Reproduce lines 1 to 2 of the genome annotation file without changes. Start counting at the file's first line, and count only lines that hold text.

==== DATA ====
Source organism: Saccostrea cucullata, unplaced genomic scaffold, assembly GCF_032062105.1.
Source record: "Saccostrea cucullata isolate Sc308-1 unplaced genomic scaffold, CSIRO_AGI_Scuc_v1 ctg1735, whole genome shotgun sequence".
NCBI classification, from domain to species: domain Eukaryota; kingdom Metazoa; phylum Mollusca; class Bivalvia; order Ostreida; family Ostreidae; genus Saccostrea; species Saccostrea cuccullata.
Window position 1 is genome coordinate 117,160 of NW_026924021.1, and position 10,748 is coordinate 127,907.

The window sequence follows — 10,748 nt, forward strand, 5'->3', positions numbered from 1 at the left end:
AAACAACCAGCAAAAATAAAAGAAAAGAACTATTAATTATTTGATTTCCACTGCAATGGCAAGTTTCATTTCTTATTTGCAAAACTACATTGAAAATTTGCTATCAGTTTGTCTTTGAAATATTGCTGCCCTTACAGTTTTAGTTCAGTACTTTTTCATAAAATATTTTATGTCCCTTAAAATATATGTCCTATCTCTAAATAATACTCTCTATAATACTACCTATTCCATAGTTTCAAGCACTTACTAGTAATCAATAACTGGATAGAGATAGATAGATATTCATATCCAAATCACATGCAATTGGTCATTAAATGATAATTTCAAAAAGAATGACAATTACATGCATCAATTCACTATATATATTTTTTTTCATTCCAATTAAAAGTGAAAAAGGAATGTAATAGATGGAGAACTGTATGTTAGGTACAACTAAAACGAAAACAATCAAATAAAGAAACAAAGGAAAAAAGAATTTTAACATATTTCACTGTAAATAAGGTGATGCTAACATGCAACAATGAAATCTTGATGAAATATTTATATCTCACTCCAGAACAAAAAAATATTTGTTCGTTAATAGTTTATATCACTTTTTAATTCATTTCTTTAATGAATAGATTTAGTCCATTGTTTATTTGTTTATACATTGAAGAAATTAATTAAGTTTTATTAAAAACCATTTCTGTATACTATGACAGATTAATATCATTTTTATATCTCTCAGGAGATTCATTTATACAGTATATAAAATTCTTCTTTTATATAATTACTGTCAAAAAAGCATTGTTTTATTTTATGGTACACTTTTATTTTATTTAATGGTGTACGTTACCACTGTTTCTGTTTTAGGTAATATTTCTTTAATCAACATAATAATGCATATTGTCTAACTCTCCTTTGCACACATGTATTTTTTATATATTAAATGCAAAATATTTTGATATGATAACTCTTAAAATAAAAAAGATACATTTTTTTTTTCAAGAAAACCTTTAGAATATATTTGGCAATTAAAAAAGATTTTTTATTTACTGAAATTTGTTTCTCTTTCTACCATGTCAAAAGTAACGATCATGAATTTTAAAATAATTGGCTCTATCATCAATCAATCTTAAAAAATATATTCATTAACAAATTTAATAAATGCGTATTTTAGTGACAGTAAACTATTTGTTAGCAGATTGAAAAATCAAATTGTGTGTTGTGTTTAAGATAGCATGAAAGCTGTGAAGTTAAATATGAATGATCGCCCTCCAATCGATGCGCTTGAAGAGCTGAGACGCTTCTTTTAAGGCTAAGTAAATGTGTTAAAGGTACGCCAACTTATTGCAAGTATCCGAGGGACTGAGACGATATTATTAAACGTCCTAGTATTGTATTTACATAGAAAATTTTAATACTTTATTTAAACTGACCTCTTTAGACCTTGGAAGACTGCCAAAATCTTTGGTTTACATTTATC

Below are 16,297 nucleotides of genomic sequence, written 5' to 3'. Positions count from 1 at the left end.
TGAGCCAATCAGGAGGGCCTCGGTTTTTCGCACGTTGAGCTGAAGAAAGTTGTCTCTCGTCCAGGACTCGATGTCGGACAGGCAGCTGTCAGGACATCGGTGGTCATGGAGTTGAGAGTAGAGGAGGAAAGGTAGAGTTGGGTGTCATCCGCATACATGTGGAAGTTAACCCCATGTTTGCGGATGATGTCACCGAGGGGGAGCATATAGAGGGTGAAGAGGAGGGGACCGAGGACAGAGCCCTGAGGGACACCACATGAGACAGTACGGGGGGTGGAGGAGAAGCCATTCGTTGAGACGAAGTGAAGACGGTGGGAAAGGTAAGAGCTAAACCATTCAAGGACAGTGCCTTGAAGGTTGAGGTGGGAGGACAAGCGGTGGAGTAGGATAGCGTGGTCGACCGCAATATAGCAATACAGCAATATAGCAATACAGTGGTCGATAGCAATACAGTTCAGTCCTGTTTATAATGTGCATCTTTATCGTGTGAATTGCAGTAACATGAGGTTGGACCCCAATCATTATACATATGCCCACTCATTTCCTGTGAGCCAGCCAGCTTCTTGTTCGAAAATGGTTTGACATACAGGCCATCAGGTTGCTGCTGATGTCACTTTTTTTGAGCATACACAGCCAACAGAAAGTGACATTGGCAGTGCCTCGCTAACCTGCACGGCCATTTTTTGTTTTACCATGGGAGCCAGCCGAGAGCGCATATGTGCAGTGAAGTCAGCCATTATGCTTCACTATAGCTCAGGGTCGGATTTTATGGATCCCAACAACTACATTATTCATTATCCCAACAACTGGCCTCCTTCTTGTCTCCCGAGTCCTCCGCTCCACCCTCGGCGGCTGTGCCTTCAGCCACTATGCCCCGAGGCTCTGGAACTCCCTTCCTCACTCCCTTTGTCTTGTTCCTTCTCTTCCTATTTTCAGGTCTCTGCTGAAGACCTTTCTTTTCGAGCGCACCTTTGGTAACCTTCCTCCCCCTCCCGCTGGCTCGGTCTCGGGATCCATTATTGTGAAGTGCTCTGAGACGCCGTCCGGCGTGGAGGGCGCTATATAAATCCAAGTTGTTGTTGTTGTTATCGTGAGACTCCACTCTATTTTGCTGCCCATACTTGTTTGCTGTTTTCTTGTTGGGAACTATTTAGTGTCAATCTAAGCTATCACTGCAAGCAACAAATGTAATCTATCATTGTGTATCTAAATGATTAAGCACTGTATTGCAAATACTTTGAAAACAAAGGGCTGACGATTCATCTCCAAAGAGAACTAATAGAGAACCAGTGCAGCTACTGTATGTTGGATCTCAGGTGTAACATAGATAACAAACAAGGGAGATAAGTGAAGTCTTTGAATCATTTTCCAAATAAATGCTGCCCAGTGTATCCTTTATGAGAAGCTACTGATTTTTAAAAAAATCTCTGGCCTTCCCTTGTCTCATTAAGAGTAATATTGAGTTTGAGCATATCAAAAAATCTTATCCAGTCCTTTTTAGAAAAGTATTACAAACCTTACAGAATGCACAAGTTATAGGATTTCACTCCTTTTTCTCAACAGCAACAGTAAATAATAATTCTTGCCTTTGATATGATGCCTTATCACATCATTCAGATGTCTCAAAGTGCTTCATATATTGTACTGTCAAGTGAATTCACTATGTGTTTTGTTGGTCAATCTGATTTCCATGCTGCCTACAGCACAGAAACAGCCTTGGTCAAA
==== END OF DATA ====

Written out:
Source organism: Saccostrea cucullata, unplaced genomic scaffold, assembly GCF_032062105.1.
Source record: "Saccostrea cucullata isolate Sc308-1 unplaced genomic scaffold, CSIRO_AGI_Scuc_v1 ctg1735, whole genome shotgun sequence".